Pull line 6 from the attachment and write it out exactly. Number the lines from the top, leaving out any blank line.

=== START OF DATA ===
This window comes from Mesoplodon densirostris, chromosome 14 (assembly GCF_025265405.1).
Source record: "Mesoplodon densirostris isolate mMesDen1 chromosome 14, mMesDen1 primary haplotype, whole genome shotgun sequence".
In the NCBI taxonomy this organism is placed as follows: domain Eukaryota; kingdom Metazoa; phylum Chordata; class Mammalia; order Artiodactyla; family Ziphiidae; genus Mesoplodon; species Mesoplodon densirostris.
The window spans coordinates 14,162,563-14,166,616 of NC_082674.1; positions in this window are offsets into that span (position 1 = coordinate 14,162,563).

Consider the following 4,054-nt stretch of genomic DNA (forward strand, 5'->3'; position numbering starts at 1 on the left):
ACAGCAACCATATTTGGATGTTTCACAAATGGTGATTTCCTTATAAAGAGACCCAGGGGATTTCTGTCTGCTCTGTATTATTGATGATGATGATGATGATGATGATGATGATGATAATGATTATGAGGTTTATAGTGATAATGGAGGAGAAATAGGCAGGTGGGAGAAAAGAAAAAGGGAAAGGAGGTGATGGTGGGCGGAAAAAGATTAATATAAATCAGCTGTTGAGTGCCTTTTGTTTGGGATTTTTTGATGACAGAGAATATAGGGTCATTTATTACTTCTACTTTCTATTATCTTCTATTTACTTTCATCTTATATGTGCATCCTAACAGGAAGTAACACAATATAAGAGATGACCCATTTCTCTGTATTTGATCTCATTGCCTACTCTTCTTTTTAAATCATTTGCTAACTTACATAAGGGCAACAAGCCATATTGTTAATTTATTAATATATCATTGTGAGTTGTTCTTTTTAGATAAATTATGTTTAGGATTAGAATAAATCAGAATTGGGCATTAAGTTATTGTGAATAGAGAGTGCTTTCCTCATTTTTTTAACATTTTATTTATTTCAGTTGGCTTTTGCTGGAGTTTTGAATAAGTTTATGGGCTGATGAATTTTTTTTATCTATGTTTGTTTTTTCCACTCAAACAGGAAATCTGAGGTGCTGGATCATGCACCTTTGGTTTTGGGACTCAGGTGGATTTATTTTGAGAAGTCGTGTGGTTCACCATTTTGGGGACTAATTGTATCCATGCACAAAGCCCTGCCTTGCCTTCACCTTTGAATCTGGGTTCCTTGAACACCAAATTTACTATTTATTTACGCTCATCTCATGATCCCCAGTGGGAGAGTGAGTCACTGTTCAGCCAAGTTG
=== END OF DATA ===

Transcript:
ACAGCAACCATATTTGGATGTTTCACAAATGGTGATTTCCTTATAAAGAGACCCAGGGGATTTCTGTCTGCTCTGTATTATTGATGATGATGATGATGATGATGATGATGATGATAATGATTATGAGGTTTATAGTGATAATGGAGGAGAAATAGGCAGGTGGGAGAAAAGAAAAAGGGAAAGGAGGTGATGGTGGGCGGAAAAAGATTAATATAAATCAGCTGTTGAGTGCCTTTTGTTTGGGATTTTTTGATGACAGAGAATATAGGGTCATTTATTACTTCTACTTTCTATTATCTTCTATTTACTTTCATCTTATATGTGCATCCTAACAGGAAGTAACACAATATAAGAGATGACCCATTTCTCTGTATTTGATCTCATTGCCTACTCTTCTTTTTAAATCATTTGCTAACTTACATAAGGGCAACAAGCCATATTGTTAATTTATTAATATATCATTGTGAGTTGTTCTTTTTAGATAAATTATGTTTAGGATTAGAATAAATCAGAATTGGGCATTAAGTTATTGTGAATAGAGAGTGCTTTCCTCATTTTTTTAACATTTTATTTATTTCAGTTGGCTTTTGCTGGAGTTTTGAATAAGTTTATGGGCTGATGAATTTTTTTTATCTATGTTTGTTTTTTCCACTCAAACAGGAAATCTGAGGTGCTGGATCATGCACCTTTGGTTTTGGGACTCAGGTGGATTTATTTTGAGAAGTCGTGTGGTTCACCATTTTGGGGACTAATTGTATCCATGCACAAAGCCCTGCCTTGCCTTCACCTTTGAATCTGGGTTCCTTGAACACCAAATTTACTATTTATTTACGCTCATCTCATGATCCCCAGTGGGAGAGTGAGTCACTGTTCAGCCAAGTTG